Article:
YOSEMITE NATIONAL PARK — Aristotle took note of this celestial happening a couple of millenniums back. Ben Franklin bagged a sighting or two, as did Mark Twain. The venerable John Muir, chronicler of Sierra mountaintop and meadow, waxed enthusiastic about the nighttime phenomenon.
The hunt for the elusive "moonbow" has long been a nocturnal lure for dreamy hikers, insomniac seamen and intrepid photo buffs. But in the past, seeing one of these nighttime rainbows -- caused when a full moon's rays bounce off the mist of a departing rain cloud or raging waterfall -- has been dictated mostly by chance.
A team of astronomers from Texas State University in San Marcos has produced a computer model that can reliably predict the date and duration of moonbows at Yosemite Falls, the national park's tallest and most photogenic waterfall.
Their predictions have sent waves of camera buffs and Yosemite Valley visitors trekking up the trail to the plank bridge near the base of the waterfall.
Aside from those who have visited during an overcast night, few have come away disappointed.
"So far as we know, we're the first to predict dates and precise times for when moonbows will appear," said Don Olson, the Texas State astronomy professor who led a team of honors students in the project. "It's great for people who otherwise might have sat around all night waiting to see a moonbow, and for the students it was a nice exercise in calculus, spherical trig and computing."
The team's moonbow table took Brent Gilstrap to the waterfall one recent night.
Gilstrap, who two years ago chucked his computer software career to become a commercial landscape photographer, has been dependably making spectacular shots of moonbows ever since he learned of the Texas State lunar table.
What may be his most remarkable moonbow photo came not at the fall's base but across the valley on a cloudless night last year. Gilstrap caught a broad panorama: the entire Yosemite Falls cascading down with a moonbow arching across mist halfway up the sheer cliff face, the whole scene reflected in mirrored waters of a flooded meadow.
On a recent and far less perfect night, the moon was dodging in and out of a gauzy bank of high clouds preceding a spring storm that hit the next day. By 10 p.m. the moonbow was a ghostly arch floating above the creek's granite rubble.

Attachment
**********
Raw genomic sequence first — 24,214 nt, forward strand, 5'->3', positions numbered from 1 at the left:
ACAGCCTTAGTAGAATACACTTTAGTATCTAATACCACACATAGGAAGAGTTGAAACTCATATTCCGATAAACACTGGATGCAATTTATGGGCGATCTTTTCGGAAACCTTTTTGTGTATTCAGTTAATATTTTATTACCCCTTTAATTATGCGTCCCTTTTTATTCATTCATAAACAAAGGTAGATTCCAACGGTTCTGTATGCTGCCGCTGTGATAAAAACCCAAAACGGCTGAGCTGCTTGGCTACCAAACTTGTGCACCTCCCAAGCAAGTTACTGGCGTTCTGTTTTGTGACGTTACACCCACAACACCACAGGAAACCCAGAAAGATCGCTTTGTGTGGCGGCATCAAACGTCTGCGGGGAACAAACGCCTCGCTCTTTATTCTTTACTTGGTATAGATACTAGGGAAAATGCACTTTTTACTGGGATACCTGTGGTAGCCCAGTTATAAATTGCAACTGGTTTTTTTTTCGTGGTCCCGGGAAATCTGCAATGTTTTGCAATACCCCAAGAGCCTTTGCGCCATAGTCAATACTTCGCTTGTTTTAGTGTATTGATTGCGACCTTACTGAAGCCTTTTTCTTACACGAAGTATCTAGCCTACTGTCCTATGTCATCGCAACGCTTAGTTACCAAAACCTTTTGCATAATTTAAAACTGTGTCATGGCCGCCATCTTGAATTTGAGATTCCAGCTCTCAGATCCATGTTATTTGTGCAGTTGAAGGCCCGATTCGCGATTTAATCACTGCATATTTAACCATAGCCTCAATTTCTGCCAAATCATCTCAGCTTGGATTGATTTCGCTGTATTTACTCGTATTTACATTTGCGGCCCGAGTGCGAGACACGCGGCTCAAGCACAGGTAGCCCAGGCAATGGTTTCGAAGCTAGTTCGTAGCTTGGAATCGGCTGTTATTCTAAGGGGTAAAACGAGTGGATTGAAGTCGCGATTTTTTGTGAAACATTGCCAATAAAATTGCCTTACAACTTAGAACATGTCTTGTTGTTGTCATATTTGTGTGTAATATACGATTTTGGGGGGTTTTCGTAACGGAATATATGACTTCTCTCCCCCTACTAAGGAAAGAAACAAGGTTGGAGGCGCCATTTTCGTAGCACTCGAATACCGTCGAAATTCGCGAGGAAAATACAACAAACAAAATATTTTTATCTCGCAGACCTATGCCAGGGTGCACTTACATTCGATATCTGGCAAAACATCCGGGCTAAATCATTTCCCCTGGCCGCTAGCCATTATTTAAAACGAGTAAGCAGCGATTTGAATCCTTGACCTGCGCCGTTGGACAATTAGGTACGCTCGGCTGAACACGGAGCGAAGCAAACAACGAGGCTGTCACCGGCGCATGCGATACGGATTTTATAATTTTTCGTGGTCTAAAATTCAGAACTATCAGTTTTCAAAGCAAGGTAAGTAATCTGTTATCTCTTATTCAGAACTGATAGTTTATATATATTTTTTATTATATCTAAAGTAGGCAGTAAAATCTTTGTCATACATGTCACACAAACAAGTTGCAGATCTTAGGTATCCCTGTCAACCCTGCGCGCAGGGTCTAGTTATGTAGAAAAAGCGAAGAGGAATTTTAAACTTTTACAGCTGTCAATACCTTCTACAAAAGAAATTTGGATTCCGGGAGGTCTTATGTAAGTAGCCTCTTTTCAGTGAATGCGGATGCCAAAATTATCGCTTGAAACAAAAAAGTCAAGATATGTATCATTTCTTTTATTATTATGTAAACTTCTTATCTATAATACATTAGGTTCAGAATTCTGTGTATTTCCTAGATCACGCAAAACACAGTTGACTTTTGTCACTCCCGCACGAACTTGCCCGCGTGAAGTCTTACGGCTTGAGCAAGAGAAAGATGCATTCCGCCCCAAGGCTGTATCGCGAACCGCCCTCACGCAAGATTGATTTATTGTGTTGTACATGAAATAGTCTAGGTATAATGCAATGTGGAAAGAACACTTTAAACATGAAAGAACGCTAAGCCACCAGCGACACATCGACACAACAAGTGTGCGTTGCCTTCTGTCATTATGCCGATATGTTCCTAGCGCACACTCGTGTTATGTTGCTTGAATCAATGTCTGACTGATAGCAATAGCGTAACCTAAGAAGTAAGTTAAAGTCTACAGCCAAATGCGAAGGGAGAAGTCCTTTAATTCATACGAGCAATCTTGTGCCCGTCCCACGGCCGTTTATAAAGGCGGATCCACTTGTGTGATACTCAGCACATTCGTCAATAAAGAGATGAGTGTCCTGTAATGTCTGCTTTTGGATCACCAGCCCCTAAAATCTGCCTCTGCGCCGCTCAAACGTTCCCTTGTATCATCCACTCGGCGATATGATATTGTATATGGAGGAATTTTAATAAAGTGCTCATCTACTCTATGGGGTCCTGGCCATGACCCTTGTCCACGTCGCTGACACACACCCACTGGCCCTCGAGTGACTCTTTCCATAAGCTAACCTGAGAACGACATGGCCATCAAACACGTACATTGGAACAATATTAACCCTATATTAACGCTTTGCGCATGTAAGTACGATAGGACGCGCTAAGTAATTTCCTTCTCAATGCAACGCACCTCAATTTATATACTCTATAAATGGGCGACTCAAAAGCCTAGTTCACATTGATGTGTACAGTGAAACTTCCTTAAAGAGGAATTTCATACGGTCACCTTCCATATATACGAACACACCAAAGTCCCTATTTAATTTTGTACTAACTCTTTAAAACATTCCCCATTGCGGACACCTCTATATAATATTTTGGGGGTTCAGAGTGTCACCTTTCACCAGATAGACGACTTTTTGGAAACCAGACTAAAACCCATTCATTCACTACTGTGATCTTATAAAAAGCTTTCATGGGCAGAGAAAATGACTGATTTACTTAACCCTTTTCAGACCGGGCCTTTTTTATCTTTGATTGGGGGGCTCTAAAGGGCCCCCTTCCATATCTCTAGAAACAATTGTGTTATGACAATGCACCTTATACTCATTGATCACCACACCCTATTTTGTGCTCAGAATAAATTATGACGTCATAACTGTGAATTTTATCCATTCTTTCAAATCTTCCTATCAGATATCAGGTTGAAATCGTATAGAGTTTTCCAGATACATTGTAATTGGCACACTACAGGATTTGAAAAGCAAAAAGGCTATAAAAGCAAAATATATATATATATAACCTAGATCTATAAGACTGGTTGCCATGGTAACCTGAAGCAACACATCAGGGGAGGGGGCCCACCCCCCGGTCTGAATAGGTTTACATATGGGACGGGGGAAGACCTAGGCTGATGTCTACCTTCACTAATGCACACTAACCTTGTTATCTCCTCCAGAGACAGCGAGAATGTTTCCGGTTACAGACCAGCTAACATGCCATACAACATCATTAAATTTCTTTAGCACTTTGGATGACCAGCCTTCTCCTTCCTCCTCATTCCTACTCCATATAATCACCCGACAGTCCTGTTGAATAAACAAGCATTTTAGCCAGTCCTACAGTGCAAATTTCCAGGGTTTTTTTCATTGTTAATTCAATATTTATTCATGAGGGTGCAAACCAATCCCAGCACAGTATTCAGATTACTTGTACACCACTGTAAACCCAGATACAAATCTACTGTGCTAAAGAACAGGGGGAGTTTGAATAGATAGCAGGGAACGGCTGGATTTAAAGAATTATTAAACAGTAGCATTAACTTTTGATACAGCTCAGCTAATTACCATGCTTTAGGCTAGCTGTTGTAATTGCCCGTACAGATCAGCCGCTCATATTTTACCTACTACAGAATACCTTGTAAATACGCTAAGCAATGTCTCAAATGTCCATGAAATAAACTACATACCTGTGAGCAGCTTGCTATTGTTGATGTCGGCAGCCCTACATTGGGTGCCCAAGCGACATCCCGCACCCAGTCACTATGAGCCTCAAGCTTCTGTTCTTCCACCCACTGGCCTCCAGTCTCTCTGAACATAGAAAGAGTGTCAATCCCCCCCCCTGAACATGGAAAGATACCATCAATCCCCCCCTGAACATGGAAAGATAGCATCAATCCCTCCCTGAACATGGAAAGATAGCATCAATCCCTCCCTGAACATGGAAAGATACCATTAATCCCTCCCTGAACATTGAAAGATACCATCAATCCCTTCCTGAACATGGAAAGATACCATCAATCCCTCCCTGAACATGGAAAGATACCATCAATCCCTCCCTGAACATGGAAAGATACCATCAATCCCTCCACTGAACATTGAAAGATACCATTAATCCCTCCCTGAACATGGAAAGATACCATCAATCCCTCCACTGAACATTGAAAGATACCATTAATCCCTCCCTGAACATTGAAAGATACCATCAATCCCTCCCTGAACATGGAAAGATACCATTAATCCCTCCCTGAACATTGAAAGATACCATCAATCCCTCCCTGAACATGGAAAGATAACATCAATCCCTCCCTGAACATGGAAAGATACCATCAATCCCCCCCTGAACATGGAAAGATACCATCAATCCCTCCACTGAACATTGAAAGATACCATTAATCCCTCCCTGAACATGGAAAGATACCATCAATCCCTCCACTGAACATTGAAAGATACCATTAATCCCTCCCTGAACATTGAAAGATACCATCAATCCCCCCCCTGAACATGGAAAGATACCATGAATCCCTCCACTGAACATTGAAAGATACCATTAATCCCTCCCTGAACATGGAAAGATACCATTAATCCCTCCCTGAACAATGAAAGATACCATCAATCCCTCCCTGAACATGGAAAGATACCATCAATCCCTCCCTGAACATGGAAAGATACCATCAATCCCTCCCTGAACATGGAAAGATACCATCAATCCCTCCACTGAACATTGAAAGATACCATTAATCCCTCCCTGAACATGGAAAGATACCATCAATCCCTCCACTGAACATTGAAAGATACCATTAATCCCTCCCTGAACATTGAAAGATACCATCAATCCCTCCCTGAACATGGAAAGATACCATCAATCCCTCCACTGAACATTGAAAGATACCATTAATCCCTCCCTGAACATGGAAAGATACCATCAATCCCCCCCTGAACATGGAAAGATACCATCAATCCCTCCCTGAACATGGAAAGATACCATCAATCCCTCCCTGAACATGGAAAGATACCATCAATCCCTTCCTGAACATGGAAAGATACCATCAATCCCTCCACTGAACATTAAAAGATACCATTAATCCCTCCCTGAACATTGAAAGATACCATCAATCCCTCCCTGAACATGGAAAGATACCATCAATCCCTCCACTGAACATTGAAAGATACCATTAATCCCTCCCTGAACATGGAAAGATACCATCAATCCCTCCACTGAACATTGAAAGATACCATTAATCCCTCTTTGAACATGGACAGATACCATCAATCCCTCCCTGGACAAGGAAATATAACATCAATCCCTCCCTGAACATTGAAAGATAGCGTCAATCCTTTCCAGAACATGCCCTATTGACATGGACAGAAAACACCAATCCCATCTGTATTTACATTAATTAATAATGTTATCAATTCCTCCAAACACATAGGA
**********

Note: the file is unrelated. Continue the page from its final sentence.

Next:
"Honestly, it was pretty lousy until a few minutes ago," Gilstrap yelled above the roar of the waterfall, his parka whipping in the rush of wind and mist coursing down the gorge.
At any one time during the course of the evening, a dozen people paused to take in the nighttime spectacle.
John Wolfarth, visiting from Boston, wasn't disappointed.
"Oh, there it is! There it is! There it is!" he yelled to his friend Kevin Powers. "That's amazing!"
Bruce Wang, a 28-year-old UC San Francisco medical student, had driven four hours from the Bay Area just to photograph the moonbow.
He arrived at 5 p.m., spent hours making moonbow shots with his tripod-mounted camera, then at 11 p.m. packed up to head home.
"Hopefully I'll be home by 2:30 a.m., get a few hours sleep and get to classes by 10 a.m.," he said. "I'm just lucky enough to live close enough to do this. It's a really cool natural phenomenon."
Olson said he had known about moonbows since his days in the graduate program at UC Berkeley and had long been mulling a project to create a table tracking their appearances.
The opportunity presented itself in 2005, when he and Texas State lecturer Russell Doescher arrived in the valley with a team of students.
With the water low, they could venture into the creek bed below Yosemite Falls to make the measurements needed to plot important factors for moonbow observations, including the true horizon of Yosemite Valley's southern cliffs, which can block a moonrise.
Back at the university, Olson, Doescher and students Kellie Beicker, Ashley Ralph and Hui-Yiing Chang from the school's Mitte Honors program crafted a computer model factoring in the various earthbound and celestial coordinates. They conducted real-world tests in 2006 that proved their calculations were spot on.
This year they went public, writing an article for May's Sky and Telescope magazine and posting on the university's website a schedule of moonbows anticipated in the mist of Lower Yosemite Fall.
A little luck is still needed. A good moonbow requires clear sky, abundant mist at the base of the fall, an absence of artificial light and what Olson calls the correct "rainbow geometry."
The predictions have sparked a sort of moonbow renaissance at the park. Well-known photographer Keith Walklet has conducted moonbow workshops and offers photo tips on the Ansel Adams Gallery website at www.anseladams.com/content/newsletter/lunar_rainbow.html.